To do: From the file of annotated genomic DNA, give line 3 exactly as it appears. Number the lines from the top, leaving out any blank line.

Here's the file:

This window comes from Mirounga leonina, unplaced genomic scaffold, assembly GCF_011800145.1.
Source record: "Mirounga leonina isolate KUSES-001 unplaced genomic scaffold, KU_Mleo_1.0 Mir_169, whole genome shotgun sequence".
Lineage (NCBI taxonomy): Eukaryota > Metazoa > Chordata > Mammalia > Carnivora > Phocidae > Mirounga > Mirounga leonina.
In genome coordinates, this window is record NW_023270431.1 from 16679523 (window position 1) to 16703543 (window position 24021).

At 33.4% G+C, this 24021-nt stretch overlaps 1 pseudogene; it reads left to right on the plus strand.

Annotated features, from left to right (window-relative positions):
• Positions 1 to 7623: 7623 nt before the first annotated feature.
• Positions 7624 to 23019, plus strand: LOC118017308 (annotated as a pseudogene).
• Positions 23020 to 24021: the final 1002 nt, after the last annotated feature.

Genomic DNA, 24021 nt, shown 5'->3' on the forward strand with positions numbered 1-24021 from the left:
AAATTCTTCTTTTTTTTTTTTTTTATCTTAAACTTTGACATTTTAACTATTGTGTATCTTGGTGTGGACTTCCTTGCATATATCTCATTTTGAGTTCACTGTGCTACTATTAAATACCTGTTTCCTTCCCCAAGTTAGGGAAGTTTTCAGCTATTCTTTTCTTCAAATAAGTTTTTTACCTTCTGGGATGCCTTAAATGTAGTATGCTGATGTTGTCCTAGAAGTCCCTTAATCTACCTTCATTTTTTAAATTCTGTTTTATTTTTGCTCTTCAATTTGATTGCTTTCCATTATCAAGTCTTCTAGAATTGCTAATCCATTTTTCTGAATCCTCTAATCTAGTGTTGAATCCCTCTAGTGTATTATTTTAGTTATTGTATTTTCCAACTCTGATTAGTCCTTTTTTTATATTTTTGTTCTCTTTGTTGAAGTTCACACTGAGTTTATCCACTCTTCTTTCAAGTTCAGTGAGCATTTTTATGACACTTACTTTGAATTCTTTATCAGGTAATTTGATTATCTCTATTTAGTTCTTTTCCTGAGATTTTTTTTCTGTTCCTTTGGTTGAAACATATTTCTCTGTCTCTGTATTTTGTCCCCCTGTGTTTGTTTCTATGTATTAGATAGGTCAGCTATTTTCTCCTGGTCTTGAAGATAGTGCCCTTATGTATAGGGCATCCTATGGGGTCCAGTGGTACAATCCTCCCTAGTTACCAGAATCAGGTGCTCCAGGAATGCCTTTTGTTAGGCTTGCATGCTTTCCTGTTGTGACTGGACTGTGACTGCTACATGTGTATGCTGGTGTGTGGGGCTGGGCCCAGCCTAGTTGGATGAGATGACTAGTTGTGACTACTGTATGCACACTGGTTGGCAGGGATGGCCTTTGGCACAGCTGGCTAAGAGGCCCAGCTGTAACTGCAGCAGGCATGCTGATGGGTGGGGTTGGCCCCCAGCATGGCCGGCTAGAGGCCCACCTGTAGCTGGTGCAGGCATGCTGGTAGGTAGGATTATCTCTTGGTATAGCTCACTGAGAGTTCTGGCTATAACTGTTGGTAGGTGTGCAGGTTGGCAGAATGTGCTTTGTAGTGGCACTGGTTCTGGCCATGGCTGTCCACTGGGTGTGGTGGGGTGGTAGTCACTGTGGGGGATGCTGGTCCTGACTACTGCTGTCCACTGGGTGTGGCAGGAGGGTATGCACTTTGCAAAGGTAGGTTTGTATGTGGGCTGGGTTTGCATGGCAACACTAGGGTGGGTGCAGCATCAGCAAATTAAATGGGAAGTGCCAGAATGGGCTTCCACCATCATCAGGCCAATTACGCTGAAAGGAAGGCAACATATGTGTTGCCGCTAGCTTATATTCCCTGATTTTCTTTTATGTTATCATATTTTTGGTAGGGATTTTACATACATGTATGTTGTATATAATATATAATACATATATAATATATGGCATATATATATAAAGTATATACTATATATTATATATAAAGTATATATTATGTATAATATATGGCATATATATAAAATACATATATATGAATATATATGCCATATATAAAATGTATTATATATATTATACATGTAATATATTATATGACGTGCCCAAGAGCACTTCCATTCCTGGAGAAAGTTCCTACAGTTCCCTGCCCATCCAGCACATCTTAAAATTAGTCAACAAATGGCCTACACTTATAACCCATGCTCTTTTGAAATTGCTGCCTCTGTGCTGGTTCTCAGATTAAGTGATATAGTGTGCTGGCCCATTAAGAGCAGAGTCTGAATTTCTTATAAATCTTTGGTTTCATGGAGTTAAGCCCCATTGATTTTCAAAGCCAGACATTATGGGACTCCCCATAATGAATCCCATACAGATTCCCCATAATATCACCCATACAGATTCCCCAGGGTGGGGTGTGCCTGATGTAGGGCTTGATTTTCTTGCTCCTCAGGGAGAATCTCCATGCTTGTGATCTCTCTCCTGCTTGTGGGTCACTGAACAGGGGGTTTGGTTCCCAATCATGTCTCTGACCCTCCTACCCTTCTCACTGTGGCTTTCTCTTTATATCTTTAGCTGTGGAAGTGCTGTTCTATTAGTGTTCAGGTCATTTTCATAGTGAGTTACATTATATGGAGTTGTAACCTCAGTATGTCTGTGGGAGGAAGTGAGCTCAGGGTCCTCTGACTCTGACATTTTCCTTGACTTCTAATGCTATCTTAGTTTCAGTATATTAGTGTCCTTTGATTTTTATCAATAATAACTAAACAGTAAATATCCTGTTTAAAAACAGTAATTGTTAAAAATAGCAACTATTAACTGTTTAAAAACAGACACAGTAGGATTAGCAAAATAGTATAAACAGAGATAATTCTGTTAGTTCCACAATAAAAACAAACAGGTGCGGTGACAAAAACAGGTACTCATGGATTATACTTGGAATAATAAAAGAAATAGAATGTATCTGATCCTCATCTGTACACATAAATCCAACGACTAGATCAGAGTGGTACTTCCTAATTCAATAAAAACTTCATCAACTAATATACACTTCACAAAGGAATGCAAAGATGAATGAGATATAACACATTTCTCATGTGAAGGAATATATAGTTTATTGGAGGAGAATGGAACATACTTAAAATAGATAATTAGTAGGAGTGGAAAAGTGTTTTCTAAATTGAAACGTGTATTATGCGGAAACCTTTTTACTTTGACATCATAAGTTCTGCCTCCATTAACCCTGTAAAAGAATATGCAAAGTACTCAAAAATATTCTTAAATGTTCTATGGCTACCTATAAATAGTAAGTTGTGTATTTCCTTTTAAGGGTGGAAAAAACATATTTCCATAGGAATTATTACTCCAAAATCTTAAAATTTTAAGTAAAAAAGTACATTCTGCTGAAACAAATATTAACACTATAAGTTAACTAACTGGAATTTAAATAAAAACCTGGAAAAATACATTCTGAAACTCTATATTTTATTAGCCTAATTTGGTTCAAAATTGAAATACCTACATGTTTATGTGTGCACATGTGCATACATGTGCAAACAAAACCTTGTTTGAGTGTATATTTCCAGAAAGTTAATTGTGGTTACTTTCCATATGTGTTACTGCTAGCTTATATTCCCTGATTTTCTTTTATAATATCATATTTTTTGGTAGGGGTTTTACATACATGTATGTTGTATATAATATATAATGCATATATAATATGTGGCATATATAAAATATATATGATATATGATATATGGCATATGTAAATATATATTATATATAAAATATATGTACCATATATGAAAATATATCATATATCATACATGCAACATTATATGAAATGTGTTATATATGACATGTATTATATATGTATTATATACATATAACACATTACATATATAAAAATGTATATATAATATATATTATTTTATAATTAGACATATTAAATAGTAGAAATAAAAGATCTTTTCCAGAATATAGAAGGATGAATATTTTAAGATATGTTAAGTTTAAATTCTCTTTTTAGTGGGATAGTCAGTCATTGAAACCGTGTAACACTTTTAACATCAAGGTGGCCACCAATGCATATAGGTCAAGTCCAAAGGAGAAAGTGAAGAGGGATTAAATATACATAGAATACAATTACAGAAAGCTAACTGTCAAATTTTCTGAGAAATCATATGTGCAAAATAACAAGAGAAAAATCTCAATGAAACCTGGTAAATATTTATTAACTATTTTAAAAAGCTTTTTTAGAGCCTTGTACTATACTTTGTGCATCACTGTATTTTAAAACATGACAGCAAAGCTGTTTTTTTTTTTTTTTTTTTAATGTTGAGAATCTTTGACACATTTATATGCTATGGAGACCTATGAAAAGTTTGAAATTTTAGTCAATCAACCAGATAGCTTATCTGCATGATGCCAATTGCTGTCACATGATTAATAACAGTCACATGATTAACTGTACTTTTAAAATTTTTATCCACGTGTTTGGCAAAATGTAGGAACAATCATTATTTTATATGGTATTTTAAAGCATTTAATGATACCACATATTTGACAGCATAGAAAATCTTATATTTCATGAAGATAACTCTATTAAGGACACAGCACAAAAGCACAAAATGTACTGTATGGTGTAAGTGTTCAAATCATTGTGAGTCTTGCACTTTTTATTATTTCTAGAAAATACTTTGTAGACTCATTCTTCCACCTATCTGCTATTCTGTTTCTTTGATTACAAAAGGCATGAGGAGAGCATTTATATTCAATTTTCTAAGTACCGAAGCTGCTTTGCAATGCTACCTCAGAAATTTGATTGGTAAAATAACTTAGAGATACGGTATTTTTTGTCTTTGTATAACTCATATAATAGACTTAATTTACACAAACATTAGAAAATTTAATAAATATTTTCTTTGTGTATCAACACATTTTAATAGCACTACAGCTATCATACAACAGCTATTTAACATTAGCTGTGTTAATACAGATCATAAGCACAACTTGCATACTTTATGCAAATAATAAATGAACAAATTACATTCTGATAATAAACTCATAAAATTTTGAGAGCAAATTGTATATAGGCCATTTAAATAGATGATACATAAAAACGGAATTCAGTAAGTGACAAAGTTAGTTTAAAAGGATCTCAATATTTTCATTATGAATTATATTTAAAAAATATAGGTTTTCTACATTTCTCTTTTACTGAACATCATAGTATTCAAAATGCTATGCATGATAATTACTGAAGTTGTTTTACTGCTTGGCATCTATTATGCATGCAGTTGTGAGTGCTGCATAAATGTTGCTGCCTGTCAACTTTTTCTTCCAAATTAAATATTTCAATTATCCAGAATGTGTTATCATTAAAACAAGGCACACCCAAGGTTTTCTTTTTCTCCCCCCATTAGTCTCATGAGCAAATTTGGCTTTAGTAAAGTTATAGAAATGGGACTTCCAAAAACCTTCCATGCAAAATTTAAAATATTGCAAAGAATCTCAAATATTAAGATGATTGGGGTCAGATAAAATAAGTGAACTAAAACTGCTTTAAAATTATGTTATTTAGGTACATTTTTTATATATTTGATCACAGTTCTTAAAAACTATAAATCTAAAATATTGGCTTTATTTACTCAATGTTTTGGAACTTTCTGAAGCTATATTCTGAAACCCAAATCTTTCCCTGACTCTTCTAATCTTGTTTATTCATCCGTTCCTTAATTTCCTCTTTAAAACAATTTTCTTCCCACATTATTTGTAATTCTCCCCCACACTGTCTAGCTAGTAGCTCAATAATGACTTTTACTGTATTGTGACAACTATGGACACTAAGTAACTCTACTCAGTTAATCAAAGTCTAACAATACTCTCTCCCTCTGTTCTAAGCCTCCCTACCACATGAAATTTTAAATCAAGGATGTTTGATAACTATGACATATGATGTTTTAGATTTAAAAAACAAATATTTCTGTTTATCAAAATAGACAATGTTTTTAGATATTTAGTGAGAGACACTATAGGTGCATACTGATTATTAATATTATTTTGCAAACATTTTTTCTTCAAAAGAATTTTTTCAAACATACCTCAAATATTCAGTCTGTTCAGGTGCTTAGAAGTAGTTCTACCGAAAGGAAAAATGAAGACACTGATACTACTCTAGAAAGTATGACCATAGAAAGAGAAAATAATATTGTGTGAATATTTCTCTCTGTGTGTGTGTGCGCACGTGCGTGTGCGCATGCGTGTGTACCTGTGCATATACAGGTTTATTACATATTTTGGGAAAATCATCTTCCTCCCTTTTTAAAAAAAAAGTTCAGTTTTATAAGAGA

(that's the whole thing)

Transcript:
Lineage (NCBI taxonomy): Eukaryota > Metazoa > Chordata > Mammalia > Carnivora > Phocidae > Mirounga > Mirounga leonina.